So mostly that’s it, a programmer should start designing his own programming language for fun and educational purpose. Some people, like my husband, discovers along the way that the world could benefit from their innovative ideas and want to push further. There is a long way ahead to make this actually happen. Hopefully he isn’t alone, a wife stands by him!

Why would someone build its own compiler?

c3wifecompilerneed1Many programmers live in a very fluffy world, where there is an API for everything, where a nice compiler takes all that nice code into something that the machine will interpret correctly. Others will go further, and hack their way through uneasy code. Only a few will come to the end of the darkness, where no compiler fits their needs.

I admit this isn’t a feature that is often required, but when you faced it once, you never want to go back again. Having to choose between making your own compiler and a big, ugly massive hack that you will regret for a long time, telling yourself “if only I had access to the compiler sources, I could change this one little thing and everything would be perfect”.

It happened to me once in my short career as a programmer, back when I was working on porting someone else’s application to a new platform. We were working on a library that handled the generic part of most of our tasks, not an unusual strategy. For each project, we received frequent drops of the client’s code, hence we wanted to minimize the changes to their code. In one particular project, we had a nasty crash, hard to reproduce: it took a while to happen, it seemed random, no specific reproduction step could be identified. The stack trace didn’t give much information of what it was, but we finally identified the source: the memory management system in the client’s code.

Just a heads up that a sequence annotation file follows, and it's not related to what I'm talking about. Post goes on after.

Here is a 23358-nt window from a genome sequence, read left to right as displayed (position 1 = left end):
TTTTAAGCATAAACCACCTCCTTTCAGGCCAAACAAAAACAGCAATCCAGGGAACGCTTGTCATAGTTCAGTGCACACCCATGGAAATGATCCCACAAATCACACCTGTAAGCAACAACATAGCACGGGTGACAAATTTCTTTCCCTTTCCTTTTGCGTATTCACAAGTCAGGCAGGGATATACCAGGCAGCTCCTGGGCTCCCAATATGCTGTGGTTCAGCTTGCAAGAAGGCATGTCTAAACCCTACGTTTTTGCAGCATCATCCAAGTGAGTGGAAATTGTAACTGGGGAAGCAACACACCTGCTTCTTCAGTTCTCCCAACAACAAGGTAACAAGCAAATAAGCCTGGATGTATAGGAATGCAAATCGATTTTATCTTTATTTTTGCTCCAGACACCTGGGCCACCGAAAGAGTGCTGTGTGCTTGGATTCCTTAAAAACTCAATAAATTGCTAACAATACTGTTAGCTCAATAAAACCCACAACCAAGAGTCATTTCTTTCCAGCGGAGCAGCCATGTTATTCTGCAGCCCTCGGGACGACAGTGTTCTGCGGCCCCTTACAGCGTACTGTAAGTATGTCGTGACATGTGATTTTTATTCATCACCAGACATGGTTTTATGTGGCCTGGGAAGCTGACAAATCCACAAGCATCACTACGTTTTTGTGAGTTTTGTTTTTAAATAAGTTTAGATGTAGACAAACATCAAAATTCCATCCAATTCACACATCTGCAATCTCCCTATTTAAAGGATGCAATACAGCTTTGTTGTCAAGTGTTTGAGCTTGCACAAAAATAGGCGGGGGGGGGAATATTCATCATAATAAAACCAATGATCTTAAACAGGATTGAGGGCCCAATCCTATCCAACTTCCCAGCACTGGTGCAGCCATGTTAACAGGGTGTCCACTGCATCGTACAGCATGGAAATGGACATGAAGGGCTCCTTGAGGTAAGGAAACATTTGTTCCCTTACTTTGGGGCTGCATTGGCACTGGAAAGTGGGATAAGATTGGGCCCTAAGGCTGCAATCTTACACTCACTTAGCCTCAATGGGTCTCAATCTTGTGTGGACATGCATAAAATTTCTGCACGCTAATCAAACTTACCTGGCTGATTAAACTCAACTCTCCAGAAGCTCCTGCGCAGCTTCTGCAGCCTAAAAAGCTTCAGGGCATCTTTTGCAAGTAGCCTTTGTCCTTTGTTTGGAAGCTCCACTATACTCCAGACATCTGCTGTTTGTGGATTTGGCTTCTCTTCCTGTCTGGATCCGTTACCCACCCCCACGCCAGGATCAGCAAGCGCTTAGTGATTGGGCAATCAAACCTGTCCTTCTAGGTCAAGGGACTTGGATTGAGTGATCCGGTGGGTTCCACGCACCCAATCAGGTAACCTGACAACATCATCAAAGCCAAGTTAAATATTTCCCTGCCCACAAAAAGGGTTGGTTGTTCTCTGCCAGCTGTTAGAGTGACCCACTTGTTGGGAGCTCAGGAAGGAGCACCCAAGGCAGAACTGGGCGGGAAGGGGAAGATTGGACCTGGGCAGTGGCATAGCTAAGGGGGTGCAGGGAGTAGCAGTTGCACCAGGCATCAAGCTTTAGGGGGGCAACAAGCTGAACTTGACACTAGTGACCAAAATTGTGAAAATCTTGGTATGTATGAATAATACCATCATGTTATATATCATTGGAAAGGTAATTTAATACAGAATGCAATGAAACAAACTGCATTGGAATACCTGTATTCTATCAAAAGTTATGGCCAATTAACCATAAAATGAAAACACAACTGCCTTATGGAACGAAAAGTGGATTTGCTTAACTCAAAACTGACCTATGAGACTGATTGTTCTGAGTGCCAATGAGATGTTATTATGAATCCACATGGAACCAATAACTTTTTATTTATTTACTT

The client’s code used a memory pool, which is very common in these kinds of program. They defined a global new and delete in order to wrap everything into their memory managing system. This means everything we created in our library that used global new and delete (int, long etc.) was also getting managed by the memory pool. The buffers being at their limit, linking with our library was making everything explode. Blindly increasing the size of the buffer solved this problem, but created others. A brief analysis of upcoming projects shown us that a similar problem could happen again. We had to made our library “global new and delete proof”.

The clean solution would have been to create a new and delete specific to a namespace, but this is impossible to do without modification to the compiler. We didn’t have the budget or task force to buy or create the compiler, so we resign to another solution. We replaced everything with malloc, add a mention to the training program that new and delete were banned, and quit on integrating other libraries in which we couldn’t make this ugly modification.

There are many other reasons to build your own compiler. The Excel team at Microsoft had its own C compiler, allowing them optimizations not possible otherwise and a total control on their software. You can read more about this in this very interesting article from Joel on Software.